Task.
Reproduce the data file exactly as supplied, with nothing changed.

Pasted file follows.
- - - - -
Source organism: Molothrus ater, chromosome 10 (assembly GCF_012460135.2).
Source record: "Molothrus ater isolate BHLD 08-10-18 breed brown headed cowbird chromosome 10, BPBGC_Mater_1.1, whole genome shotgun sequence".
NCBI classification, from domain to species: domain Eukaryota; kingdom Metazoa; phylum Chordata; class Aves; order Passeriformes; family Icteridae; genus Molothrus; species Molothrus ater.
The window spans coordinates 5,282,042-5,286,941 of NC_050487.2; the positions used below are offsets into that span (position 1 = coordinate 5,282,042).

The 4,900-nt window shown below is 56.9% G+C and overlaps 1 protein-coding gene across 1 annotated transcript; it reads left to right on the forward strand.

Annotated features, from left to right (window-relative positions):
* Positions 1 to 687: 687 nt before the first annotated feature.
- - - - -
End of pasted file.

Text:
Source organism: Molothrus ater, chromosome 10 (assembly GCF_012460135.2).
Source record: "Molothrus ater isolate BHLD 08-10-18 breed brown headed cowbird chromosome 10, BPBGC_Mater_1.1, whole genome shotgun sequence".
NCBI classification, from domain to species: domain Eukaryota; kingdom Metazoa; phylum Chordata; class Aves; order Passeriformes; family Icteridae; genus Molothrus; species Molothrus ater.
The window spans coordinates 5,282,042-5,286,941 of NC_050487.2; the positions used below are offsets into that span (position 1 = coordinate 5,282,042).

The 4,900-nt window shown below is 56.9% G+C and overlaps 1 protein-coding gene across 1 annotated transcript; it reads left to right on the forward strand.

Annotated features, from left to right (window-relative positions):
* Positions 1 to 687: 687 nt before the first annotated feature.